On the outset, when a SPAC is created, the sponsor and often its management team contribute a relatively small amount for an equity stake in the investment offering; this “skin-in-the-game” is referred to as “founders’ stock.” The stock of these founding investors is generally up of 20 percent of the stock after the SPACs initial public offering. This is their compensation for creating the shell company, identifying a suitable target, and closing the merger. The sponsor that is managing parts of the structure may lend use of the founder’s contribution to fund ongoing expenses. In addition, the SPAC selects legal counsel and underwriters and establishes its governing documents.
INITIAL PUBLIC OFFERING (IPO) – Step Two
After the SPAC is created and all of the defining documents, including legal existence are in place, the shell corp begins the public offering process with intent to find a suitable target. This includes the SPAC filing with the SEC, an initial registration statement. The SPAC then typically raises capital by issuing units (which often consist of common shares and warrants); the proceeds raised from this are held in a trust and not released until a target is acquired or funds returned to investors.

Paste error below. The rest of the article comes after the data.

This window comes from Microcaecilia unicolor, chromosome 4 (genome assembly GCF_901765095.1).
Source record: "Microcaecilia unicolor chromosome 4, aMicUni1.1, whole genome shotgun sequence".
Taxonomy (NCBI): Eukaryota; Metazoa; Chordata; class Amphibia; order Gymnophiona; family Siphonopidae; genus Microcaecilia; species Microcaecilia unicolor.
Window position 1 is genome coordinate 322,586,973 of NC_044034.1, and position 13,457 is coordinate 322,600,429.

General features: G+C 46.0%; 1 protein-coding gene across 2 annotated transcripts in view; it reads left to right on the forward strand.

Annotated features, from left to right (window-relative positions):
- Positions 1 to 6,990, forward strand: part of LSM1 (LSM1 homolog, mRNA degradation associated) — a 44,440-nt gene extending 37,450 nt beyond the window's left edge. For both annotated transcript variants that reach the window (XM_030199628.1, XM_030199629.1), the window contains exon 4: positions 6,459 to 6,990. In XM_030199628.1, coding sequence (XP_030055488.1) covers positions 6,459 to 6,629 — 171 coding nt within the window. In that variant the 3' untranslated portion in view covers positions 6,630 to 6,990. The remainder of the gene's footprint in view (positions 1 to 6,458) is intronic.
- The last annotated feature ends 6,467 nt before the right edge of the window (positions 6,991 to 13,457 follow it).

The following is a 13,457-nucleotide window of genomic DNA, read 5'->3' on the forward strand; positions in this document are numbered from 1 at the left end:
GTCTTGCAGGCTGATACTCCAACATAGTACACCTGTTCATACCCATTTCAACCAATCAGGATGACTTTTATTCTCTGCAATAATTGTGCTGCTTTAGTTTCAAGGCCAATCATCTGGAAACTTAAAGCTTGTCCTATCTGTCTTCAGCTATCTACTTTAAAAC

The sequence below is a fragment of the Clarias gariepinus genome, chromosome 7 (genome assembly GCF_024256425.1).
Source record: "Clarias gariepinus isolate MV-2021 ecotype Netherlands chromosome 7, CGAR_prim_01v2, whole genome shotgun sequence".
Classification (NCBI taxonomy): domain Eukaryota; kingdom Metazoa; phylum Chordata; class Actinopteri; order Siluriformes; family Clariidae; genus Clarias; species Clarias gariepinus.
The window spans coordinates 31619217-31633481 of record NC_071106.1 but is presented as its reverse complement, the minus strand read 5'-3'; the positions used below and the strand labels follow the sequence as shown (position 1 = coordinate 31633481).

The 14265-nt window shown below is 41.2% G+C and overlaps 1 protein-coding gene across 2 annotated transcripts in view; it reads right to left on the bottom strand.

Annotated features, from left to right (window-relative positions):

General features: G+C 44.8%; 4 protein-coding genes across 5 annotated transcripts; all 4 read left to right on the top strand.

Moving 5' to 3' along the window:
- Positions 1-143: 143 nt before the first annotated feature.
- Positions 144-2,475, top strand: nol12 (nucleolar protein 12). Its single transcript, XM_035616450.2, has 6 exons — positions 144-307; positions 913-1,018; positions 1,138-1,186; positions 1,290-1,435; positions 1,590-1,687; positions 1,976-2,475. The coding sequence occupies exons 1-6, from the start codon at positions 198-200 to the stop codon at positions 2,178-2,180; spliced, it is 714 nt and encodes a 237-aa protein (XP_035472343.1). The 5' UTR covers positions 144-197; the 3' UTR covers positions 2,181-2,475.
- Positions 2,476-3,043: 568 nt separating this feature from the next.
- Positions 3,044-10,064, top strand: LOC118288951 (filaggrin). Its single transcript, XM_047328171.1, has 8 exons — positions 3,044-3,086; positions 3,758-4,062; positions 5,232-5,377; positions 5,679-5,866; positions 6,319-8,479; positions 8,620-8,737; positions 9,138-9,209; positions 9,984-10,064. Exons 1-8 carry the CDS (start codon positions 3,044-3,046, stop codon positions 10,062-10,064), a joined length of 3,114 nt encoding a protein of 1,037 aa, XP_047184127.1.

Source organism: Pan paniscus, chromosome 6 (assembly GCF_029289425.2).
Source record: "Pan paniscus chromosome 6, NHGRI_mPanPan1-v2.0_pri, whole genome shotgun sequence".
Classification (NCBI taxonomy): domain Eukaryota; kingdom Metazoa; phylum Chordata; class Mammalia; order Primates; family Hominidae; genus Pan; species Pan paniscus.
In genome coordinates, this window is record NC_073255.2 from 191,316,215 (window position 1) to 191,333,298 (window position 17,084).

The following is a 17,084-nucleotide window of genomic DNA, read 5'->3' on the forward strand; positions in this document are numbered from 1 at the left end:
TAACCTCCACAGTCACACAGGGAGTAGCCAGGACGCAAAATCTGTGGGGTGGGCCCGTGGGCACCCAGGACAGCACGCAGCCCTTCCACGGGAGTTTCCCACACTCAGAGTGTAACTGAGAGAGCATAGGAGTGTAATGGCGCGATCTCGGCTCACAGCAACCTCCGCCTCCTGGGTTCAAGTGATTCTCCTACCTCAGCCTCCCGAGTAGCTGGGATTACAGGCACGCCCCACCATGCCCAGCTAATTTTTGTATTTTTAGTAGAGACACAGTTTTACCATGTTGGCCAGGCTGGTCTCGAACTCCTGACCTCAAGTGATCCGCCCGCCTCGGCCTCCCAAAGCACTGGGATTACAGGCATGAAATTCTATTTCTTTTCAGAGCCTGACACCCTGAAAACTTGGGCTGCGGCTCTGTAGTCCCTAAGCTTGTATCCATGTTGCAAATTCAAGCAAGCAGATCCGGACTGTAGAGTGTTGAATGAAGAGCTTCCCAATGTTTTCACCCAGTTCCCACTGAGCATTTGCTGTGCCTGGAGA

After the offering, the units are separated into shares of common stock and tradable warrants. The warrants are designed to minimize dilution yet provide added compensation for the initial investors. They are often exercisable within a short time frame after a merger is completed.
TARGET SEARCH – Step Three
The search for a suitable acquisition includes the sponsors vetting potential businesses through a ramped-up financial and legal due diligence process. Historically SPACs had been focused on companies with a positive EBITDA. More common targets since 2020 has been a pre-revenue “story-stock.” These are at times referred to as a “unicorn,” ie, it is so special that its apparent value creates enthusiasm.